Even if you’ve become inured to the bawdy escapades of rutting aristocrats onscreen, there’s something particularly bonkers about the carnal communion between the First Consul of the French Republic and his First Lady. It’s not an amour fou so much as amour WTF? You can’t say that Phoenix, displaying his characteristic intensity, or Kirby, who knows how to play to the camera for maximum effect (few contemporary actors can do more with simple eye contact), don’t commit to these moments. On the contrary, they lean into the loony aspects of these love scenes in such a dogged way that you wonder whether the line between perverse and hilarious is, in fact, invisible. Power is an aphrodisiac. So, apparently, is literal horseplay and the discreet display of a future royal hoo-hoo.

Scott gently sways between flexing his chops with well-choreographed carnage, complete with loads of cannon-fire, gross bodily harm, eviscerated equines, saber-rattling, and saber-gutting — are you not entertained? — and flirting with the sort of mondo erotico that might reduce Zalman King to giggling fits. And then, out of the blue, there’s a shift. Napoleon has already proven he’s a military genius par excellence, overthrown the government of France, and declared himself a titan. Europe is practically his for the taking. And then, as he’s negotiating with the English, Napoleon whines, “You think you’re so great just because you have boats!”

Suddenly, Bonaparte isn’t even a boy-king. He’s a petulant toddler in a bicorne hat, a leader of men seemingly felled by low blood sugar. It would be the greatest line of dialogue in film history the film, except an even better one is right around the corner: After Josephine accuses her beloved of being fat, Napoleon agrees that he does indeed love his meals not wisely, but too well. Considering he’s achieved such greatness in such a comparatively short time, however, the dictator believes he’s earned the right to indulge in such excesses. “Destiny has brought me to this lamb chop!!!” he screams, and you remember why Phoenix’s range can encompass Johnny Cash, Jesus, the Joker, and “Joaquin Phoenix” (justice for I’m Still Here). What he does with that sentence isn’t just delirious. It’s damn near miraculous.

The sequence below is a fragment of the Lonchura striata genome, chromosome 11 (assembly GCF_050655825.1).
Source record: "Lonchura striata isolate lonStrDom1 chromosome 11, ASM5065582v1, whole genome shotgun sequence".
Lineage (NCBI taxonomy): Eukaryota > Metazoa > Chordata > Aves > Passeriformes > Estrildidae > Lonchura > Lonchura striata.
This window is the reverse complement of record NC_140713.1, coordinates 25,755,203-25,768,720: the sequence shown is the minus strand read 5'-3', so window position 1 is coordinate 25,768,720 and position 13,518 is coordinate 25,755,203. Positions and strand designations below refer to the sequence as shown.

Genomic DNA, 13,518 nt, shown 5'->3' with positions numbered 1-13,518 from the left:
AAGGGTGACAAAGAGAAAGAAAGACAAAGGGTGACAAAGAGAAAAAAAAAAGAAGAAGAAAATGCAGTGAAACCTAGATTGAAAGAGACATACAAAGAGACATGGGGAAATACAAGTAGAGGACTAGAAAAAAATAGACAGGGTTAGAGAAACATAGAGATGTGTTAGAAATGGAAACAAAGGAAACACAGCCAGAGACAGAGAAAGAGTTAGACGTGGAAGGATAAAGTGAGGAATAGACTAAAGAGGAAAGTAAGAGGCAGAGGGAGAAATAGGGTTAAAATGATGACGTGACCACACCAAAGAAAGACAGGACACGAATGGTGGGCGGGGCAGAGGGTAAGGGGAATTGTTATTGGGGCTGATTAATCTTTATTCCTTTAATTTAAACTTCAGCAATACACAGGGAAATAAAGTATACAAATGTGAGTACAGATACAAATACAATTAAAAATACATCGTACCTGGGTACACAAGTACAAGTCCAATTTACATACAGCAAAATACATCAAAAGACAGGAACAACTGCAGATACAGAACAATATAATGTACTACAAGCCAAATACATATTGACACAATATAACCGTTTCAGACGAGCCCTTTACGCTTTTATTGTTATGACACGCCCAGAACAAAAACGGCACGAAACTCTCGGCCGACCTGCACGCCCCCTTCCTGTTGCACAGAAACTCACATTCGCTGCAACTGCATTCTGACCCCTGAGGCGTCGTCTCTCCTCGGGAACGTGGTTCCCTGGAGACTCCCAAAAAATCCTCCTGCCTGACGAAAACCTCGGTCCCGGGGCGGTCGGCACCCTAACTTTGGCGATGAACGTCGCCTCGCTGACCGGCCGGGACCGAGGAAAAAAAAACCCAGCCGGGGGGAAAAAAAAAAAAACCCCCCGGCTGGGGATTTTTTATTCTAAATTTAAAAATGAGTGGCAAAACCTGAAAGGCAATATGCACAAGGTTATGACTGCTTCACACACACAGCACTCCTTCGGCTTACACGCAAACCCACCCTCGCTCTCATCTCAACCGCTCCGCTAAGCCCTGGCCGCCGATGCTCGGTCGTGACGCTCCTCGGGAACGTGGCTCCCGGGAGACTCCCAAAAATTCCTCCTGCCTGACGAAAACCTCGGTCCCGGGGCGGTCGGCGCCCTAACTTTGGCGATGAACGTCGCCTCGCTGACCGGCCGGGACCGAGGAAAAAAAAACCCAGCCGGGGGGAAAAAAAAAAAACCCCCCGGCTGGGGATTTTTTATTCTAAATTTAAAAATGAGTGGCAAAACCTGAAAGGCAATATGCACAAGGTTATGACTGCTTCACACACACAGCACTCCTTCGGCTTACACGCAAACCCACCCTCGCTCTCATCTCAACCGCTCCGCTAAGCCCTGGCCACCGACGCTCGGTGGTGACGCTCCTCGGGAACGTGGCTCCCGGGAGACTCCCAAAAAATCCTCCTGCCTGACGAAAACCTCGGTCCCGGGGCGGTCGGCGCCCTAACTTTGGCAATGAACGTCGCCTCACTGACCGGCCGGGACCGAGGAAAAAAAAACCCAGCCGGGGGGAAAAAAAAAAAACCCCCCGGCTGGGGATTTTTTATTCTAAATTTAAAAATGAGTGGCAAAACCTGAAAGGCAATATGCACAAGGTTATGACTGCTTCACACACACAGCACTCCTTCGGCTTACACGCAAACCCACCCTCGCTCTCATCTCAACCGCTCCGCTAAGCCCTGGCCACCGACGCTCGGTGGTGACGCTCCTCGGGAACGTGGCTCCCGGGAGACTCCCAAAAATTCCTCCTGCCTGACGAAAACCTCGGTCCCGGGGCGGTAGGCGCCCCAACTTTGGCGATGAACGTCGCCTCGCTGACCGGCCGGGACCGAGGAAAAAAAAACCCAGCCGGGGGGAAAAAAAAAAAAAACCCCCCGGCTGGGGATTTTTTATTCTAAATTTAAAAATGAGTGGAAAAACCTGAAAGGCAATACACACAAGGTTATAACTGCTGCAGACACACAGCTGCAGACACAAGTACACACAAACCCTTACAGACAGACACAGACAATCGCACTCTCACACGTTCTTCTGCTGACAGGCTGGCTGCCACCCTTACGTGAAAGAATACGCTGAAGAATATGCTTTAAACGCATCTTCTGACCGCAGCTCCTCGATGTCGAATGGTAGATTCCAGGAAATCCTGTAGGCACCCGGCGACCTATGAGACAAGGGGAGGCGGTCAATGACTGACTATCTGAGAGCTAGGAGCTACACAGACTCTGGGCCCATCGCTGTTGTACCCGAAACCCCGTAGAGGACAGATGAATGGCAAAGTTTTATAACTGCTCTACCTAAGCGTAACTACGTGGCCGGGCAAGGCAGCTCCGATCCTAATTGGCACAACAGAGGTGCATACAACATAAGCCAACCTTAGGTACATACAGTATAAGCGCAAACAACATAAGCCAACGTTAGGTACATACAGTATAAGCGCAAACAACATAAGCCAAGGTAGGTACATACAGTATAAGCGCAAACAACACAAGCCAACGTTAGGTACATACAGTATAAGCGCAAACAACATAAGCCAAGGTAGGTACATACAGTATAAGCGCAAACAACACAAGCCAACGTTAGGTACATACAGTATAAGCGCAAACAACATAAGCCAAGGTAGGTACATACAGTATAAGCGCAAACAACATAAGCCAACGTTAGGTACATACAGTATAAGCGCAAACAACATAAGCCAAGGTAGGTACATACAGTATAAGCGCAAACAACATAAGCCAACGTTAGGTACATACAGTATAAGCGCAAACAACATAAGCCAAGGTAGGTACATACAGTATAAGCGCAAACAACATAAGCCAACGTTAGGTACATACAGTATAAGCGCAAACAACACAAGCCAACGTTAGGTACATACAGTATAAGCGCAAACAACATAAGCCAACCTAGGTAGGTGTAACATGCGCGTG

That’s the third film that’s been waiting within Napoleon, patient as a nest of vipers, to strike: The portrait of an emperor not just as an egotist or eccentric, but as a total fucking douchebag. Any whiff of Scott’s hero worship, inherent or otherwise, goes poof. And whether or not screenwriter David Scarpa (All the Money in the World) had purposefully planned to front-load the three-ring sound and fury in the spirit of traditional historical biographies or as a feint, both Scott and Phoenix certainly let that aspect of Napoleon shine through. Anger and bluster, bad decisions and overcompensation, not to mention an ill-advised attempt at relevance past a sales date — this is the political figurehead laid bare as an empty, broken vessel of ambition. (Sound familiar?) But it’s also as if Ben Affleck’s campy blond bro from The Last Duel suddenly decided to set the tone. Plus Phoenix’s performance starts to go from the prickly portrayals of jealousy over Josephine’s infidelities and the grandstanding of his successes in warfare into some excitingly unpredictable territory, and then it’s on to Waterloo and exile, failed revolts and fade to blacks.

Had these three films somehow managed to engage with each other, you could see Napoleon being a sort of grand summation of the body politic on Scott’s part. That last burst of gonzo energy somehow feels too little and too late, even when paired with an Alexander Nevsky-style battle on the ice, and what you’re left with isn’t a legacy, an insight into a complex Napoleon or even a treatise on how the ego of one can wreck the lives of many. Instead, you find yourself mulling over an incoherent epic, one whose shortcomings aren’t trying to make up for stature or status but arise from an uncertainty of perspective. You begin the film chuckling over the idea that Scott might see something of himself in this legendary tyrant. You leave wondering whether he just views this historical strongman as nothing more than an excuse to dress up actors and blow shit up.

From Rolling Stone US